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article imageTesla's Elon Musk facing lawsuits from 'short-sellers'

By Karen Graham     Aug 11, 2018 in Business
Elon Musk's bombshell announcement that he is thinking of taking the electric car company Tesla private has landed him a lawsuit from some unhappy Wall Street investors.
Three days after Elon Musk tweeted that he had "funding secured" to take Tesla private, some angry investors are crying "foul." claiming they have lost money, reports the BBC.
After Musk made his initial announcement via Twitter, claiming he may have a deal worth $72 billion, valuing the company at $420 a share, Tesla shares rose 11 percent to nearly $380 (£298), But soon after, shares dropped back down.
On Friday, stock trader Kalman Isaacs filed a class-action lawsuit - arguing that Elon Musk's tweets on Tuesday constituted securities fraud., according to ArsTechnica.
The lawsuit, first reported by Reuters, appears to be the first one claiming that Musk's Tuesday tweets violated federal securities law.
Elon Musk faces pressure over ramping up production of Teslas to meet consumer demand
Elon Musk faces pressure over ramping up production of Teslas to meet consumer demand
SPENCER PLATT, GETTY/AFP/File
Market volatility created by short-sellers
Musk, who owns one-fifth of the company, is really not a "Wall Street hanger-oner," but owing to Tesla's capital investment requirements, he has been forced to live with the need to have a Wall Street presence. The one thing he really doesn't like is the "negative propaganda" from short-sellers.
Short-sellers are one of the reasons he wants to take the company private - to protect Tesla from the distractions of share price volatility and pressure to meet quarterly financial targets.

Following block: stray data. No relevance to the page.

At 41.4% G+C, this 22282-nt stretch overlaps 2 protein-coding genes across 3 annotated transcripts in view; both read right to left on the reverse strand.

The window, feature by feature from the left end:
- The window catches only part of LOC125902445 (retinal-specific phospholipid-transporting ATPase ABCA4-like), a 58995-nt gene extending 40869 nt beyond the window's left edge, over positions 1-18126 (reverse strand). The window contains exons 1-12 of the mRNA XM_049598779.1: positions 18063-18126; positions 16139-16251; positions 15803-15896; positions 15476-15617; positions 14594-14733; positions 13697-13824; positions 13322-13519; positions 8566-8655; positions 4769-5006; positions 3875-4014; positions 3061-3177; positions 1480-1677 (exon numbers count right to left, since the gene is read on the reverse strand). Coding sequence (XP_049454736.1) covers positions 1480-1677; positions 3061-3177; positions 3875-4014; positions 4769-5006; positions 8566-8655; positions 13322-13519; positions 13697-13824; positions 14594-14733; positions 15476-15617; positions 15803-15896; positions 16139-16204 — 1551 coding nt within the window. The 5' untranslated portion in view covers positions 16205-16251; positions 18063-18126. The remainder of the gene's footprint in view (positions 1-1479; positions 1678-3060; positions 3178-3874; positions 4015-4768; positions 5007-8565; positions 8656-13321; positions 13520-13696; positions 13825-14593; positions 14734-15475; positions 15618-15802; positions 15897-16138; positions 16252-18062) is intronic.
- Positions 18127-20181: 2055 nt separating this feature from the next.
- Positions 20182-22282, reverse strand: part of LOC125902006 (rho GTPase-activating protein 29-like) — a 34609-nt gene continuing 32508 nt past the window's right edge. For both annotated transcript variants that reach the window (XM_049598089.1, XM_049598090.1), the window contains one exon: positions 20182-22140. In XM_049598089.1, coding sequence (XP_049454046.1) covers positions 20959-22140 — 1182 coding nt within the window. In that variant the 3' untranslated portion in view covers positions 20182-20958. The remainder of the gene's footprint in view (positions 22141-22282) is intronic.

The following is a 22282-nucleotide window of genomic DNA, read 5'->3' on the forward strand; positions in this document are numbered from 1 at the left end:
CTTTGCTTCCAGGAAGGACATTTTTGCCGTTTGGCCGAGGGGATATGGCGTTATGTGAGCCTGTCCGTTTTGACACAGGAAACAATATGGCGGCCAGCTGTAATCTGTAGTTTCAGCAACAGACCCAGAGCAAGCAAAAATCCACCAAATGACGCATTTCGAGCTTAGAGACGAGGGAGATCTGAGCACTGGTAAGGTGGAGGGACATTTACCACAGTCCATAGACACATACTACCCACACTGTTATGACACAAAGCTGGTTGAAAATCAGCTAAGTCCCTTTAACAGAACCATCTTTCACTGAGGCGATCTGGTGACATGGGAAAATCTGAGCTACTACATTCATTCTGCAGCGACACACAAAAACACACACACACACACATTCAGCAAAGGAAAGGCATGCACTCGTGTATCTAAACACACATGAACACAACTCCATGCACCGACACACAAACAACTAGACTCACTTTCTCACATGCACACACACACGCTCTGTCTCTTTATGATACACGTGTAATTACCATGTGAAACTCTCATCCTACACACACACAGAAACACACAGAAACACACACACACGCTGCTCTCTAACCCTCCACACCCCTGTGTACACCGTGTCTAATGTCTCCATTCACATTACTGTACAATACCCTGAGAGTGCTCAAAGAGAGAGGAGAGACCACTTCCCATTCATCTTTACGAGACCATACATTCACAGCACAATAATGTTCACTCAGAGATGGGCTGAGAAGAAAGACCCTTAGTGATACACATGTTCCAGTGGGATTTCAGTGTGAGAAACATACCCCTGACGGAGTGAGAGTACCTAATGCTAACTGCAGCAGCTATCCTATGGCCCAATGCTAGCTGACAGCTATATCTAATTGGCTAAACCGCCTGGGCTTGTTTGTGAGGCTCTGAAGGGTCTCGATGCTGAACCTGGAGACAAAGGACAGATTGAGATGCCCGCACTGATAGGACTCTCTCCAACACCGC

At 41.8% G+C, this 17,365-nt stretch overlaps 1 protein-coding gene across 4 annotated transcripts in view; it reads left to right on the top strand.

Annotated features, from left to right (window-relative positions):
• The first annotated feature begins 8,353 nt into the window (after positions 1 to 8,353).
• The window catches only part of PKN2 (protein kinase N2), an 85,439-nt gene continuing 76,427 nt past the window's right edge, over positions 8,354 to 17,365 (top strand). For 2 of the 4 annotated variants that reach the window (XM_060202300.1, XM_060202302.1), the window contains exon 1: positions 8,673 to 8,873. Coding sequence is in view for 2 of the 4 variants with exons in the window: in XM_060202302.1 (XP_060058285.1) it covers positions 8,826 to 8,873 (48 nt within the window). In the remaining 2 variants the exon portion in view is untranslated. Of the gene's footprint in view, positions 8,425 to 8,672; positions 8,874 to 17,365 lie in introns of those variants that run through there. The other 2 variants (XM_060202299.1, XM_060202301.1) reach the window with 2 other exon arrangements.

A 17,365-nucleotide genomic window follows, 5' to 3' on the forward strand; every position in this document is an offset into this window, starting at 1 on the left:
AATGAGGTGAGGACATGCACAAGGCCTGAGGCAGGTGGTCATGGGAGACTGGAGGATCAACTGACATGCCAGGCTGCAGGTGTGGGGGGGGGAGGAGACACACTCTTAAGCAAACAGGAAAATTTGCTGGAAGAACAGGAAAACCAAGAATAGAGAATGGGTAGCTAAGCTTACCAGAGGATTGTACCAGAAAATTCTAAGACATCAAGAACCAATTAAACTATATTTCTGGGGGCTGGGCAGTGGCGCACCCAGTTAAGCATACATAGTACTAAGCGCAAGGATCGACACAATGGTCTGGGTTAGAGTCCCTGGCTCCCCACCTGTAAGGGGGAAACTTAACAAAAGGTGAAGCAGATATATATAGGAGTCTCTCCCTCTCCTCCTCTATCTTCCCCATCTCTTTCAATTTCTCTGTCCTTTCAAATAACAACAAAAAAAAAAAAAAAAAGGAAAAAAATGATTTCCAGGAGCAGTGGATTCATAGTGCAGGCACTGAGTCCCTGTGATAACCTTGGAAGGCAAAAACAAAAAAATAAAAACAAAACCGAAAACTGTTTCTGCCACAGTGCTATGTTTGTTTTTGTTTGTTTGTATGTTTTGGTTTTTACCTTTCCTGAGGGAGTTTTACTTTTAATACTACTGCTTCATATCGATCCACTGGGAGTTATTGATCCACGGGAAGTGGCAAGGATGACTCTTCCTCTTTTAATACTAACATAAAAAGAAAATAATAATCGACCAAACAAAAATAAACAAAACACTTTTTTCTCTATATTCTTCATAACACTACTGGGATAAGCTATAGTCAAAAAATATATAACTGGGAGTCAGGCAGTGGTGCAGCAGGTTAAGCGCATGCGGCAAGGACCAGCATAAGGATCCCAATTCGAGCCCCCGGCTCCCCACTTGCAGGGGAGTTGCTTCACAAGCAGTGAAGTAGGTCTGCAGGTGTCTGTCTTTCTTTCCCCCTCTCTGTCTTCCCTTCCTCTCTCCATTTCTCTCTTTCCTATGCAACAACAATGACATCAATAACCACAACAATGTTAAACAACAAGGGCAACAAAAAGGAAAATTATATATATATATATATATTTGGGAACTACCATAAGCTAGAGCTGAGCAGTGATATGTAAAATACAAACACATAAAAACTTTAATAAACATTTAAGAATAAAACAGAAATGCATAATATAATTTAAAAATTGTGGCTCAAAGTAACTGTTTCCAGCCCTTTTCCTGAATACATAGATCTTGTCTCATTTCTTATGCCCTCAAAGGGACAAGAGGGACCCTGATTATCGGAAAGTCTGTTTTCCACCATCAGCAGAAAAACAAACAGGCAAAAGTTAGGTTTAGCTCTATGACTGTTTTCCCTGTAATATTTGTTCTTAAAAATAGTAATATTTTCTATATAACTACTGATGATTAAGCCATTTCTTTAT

According to data provider IHS Markit, $13 billion worth of Tesla shares have been loaned to investors for bets that their value will plummet. There is even the suggestion that Musk's tweets about taking Tesla private were in response to the bets.
“Being public means that there are large numbers of people who have the incentive to attack the company,” he said in a letter to employees.
Tesla shares were in a tailspin after CEO Elon Musk got into a Twitter spat with a British diver ove...
Tesla shares were in a tailspin after CEO Elon Musk got into a Twitter spat with a British diver over the Thai cave rescue
Alberto E. Rodriguez, GETTY/AFP/File
The lawsuit against Elon Musk
Mr. Isaacs is a short-seller, and this is apparently legal on Wall Street, even though another short-seller, Carson Block of Muddy Waters Capital says, “Short-sellers are not ever going to be loved by Wall Street in the US, but we’re pretty lucrative for banks, because of the borrow fees we pay. We’re largely tolerated."
Mr. Isaacs, at some point before Musk's Tuesday tweet, borrowed 3000 shares of Tesla with the intent to sell them, betting that the price would fall and he would eventually be able to buy them back at a discount, pocketing the difference. That is how short-sellers make money.
However, Isaacs lost money on his deal. After Musk's tweet, Tesla shares rose, and Isaacs was frantic. If Musk really did close a $420-a-share buyout deal, Isaacs would have needed to come up with around $420 for each of those 3,000 shares he had borrowed. The next day, Isaacs panicked and closed out his short position early by buying Tesla shares at the then-current price of $376.
In the class action lawsuit filed by Isaacs, he argues that Musk doesn't actually have funding secured. And if that's true, then Musk violated US securities laws, which prohibit a CEO from spreading false or misleading information about a company in order to manipulate its stock price.
Isaacs is seeking approval to become the lead plaintiff in a class-action lawsuit representing all Tesla shareholders who traded after Musk's tweet on Tuesday or at any time on Wednesday. William Sjostrom, an expert on securities law at the University of Arizona. says this is a common tactic in securities legislation.
"There's this huge culture of these securities plaintiffs' firms," Sjostrom told Ars on Wednesday—before Isaacs' lawsuit was filed. Sjostrom said that "firms are geared up to file suits immediately," often using "cookie-cutter complaints."
It is claimed that Tesla is the “most shorted stock in the history of the stock market.” Globally, that distinction goes to Alibaba, the Chinese e-commerce group with American Depositary receipts traded on the New York Stock Exchange.
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